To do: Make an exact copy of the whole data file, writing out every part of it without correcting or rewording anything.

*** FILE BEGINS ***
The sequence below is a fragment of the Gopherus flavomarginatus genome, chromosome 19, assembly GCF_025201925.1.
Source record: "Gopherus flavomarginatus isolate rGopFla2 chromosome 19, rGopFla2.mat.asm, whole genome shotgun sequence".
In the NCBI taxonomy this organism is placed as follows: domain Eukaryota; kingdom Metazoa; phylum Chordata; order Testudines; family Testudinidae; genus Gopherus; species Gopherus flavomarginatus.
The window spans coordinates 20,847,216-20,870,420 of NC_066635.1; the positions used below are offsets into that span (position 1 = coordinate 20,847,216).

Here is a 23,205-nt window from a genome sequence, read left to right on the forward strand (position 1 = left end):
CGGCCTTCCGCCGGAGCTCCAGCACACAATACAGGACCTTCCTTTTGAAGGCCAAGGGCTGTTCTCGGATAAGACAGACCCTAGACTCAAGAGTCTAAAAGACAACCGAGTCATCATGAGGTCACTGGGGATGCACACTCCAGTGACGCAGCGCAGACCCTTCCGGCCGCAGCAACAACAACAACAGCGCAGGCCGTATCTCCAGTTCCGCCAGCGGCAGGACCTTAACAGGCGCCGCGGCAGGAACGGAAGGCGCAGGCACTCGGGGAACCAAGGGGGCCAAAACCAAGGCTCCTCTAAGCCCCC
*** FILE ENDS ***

The sequence below is a fragment of the Gopherus flavomarginatus genome, chromosome 19, assembly GCF_025201925.1.
Source record: "Gopherus flavomarginatus isolate rGopFla2 chromosome 19, rGopFla2.mat.asm, whole genome shotgun sequence".
In the NCBI taxonomy this organism is placed as follows: domain Eukaryota; kingdom Metazoa; phylum Chordata; order Testudines; family Testudinidae; genus Gopherus; species Gopherus flavomarginatus.
The window spans coordinates 20,847,216-20,870,420 of NC_066635.1; the positions used below are offsets into that span (position 1 = coordinate 20,847,216).

Here is a 23,205-nt window from a genome sequence, read left to right on the forward strand (position 1 = left end):
CGGCCTTCCGCCGGAGCTCCAGCACACAATACAGGACCTTCCTTTTGAAGGCCAAGGGCTGTTCTCGGATAAGACAGACCCTAGACTCAAGAGTCTAAAAGACAACCGAGTCATCATGAGGTCACTGGGGATGCACACTCCAGTGACGCAGCGCAGACCCTTCCGGCCGCAGCAACAACAACAACAGCGCAGGCCGTATCTCCAGTTCCGCCAGCGGCAGGACCTTAACAGGCGCCGCGGCAGGAACGGAAGGCGCAGGCACTCGGGGAACCAAGGGGGCCAAAACCAAGGCTCCTCTAAGCCCCC